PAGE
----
The new paper 'Defining, Conceptualising and Measuring the Digital Economy' reviews current work on the digital economy aiming to provide a three-scope definition, and to estimate its size. The digital economy is growing fast, especially in developing countries; it has a higher GDP share in the global north but higher growth rates in the global South.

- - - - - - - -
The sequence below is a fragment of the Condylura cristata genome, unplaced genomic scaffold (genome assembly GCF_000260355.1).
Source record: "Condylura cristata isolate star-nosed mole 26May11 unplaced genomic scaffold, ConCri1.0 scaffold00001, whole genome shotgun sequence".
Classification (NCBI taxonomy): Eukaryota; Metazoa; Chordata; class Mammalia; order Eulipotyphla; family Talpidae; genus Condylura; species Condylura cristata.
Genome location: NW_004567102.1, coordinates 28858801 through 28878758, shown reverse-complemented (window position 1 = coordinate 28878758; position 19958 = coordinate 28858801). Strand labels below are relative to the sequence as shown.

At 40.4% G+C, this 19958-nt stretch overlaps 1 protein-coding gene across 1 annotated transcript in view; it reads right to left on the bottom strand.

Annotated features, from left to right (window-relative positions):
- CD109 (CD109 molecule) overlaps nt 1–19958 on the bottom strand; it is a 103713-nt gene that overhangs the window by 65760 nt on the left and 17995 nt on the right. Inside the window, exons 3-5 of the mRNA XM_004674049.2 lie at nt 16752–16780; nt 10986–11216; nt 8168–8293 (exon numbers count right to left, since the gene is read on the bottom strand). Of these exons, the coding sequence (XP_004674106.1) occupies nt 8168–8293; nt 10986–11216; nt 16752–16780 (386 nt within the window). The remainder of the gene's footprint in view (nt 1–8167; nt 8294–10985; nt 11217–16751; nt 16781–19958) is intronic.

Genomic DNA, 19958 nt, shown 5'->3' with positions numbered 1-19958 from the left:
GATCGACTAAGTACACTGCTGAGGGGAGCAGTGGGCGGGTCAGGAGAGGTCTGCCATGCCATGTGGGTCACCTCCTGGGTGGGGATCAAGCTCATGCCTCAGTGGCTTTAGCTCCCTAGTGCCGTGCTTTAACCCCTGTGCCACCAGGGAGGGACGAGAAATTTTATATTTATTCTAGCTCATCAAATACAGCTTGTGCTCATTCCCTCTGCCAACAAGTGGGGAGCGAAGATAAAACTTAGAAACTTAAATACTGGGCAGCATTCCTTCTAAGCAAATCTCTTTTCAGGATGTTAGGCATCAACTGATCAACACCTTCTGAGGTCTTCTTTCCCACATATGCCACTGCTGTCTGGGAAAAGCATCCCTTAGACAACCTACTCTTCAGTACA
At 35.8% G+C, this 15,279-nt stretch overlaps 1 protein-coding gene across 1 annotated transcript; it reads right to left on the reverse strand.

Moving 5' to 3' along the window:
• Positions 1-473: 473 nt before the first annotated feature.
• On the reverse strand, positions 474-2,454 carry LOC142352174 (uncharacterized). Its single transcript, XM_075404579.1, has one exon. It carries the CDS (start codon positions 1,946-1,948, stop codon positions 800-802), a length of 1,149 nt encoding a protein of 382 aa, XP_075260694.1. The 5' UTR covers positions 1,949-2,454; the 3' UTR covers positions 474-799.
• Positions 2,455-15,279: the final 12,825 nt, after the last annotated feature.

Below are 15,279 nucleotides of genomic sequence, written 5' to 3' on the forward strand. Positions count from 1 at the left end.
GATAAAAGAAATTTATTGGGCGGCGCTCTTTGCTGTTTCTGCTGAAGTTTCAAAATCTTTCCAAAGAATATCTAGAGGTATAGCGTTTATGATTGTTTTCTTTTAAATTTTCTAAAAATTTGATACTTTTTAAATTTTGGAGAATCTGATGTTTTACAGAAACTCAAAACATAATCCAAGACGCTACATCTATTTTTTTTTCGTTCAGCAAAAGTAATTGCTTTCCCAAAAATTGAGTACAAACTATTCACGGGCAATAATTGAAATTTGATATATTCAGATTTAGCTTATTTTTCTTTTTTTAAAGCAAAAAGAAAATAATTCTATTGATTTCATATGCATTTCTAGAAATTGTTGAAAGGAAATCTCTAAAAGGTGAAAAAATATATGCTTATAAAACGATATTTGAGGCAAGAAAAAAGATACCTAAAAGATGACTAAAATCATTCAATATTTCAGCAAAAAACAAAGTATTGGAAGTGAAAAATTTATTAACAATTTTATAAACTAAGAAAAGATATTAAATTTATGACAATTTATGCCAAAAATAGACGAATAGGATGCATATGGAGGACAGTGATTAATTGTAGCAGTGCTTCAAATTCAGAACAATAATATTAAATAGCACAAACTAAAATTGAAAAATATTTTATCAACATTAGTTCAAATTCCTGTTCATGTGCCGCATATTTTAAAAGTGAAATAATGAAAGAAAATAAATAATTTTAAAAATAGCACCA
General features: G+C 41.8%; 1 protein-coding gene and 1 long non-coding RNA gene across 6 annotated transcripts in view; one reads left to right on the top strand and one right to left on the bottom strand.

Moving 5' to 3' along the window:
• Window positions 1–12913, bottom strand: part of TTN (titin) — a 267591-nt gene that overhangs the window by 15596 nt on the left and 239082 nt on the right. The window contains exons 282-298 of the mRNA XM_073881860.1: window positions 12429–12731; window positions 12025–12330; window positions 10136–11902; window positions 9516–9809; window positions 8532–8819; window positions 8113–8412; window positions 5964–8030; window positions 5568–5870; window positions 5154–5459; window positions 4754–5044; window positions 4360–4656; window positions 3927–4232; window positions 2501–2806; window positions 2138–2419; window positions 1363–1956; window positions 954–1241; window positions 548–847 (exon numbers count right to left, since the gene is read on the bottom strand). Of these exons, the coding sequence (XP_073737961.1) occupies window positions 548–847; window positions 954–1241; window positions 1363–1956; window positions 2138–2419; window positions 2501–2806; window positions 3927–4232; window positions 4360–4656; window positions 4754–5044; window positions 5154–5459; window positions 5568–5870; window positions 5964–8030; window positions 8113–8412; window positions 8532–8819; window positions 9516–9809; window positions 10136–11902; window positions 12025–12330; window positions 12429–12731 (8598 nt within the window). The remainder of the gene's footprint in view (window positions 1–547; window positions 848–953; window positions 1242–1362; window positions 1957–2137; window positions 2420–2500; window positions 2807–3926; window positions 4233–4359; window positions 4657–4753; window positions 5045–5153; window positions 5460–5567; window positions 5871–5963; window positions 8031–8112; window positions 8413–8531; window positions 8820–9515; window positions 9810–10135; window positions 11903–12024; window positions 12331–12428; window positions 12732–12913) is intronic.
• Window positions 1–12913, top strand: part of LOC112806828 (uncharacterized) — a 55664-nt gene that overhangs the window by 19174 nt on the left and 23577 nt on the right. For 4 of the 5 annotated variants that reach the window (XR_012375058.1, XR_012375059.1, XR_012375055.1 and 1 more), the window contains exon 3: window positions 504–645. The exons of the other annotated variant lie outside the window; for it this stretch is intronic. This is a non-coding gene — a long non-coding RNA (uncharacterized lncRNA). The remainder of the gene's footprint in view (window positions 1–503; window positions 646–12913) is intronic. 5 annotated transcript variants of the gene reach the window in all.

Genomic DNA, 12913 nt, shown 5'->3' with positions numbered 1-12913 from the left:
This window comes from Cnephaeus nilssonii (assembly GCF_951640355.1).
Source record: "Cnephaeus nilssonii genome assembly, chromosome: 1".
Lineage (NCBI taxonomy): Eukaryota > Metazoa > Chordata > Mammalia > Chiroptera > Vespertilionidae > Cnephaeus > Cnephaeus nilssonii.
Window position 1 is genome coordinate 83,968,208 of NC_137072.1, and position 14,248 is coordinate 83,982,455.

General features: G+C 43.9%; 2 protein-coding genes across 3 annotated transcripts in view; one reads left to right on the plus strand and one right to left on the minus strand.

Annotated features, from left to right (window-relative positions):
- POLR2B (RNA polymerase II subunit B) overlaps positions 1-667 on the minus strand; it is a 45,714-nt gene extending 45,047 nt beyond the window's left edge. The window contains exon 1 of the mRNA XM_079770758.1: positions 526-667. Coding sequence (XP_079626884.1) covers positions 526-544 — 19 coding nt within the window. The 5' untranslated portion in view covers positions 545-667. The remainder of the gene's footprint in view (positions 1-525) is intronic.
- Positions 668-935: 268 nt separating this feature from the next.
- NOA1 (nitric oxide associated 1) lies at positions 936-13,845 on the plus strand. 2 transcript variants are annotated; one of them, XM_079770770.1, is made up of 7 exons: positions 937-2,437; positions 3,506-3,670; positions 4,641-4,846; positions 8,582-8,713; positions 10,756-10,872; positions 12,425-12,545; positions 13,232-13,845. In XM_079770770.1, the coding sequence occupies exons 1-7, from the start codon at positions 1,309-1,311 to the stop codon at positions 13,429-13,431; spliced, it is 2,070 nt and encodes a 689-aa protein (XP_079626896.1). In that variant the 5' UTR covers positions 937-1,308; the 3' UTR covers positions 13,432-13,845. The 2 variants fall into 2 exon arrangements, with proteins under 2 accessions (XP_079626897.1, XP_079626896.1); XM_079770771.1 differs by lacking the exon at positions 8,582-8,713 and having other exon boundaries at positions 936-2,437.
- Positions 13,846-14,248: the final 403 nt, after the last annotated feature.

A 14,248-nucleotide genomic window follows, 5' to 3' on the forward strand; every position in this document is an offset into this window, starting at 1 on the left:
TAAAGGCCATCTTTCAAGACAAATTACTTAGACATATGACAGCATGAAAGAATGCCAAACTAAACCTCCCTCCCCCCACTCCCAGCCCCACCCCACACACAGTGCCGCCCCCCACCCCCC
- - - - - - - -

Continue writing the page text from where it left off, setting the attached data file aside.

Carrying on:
The digital economy is growing fast, especially in developing countries. Yet the meaning and metrics of the digital economy are both limited and divergent. The aim of this paper is to review what is currently known in order to develop a definition of the digital economy, and an estimate of its size. The paper argues there are three scopes of relevance. The core of the digital economy is the ‘digital sector’: the IT/ICT sector producing foundational digital goods and services. The true ‘digital economy’ – defined as “that part of economic output derived solely or primarily from digital technologies with a business model based on digital goods or services” – consists of the digital sector plus emerging digital and platform services. The widest scope – use of ICTs in all economic fields – is here referred to as the ‘digitalised economy’. Following a review of measurement challenges, the paper estimates the digital economy as defined here to make up around 5% of global GDP and 3% of global employment. Behind this lies significant unevenness: the global North has had the lion’s share of the digital economy to date, but growth rates are fastest in the global South. Yet potential growth could be much higher: further research to understand more about the barriers to and impacts of the digital economy in developing countries is therefore a priority.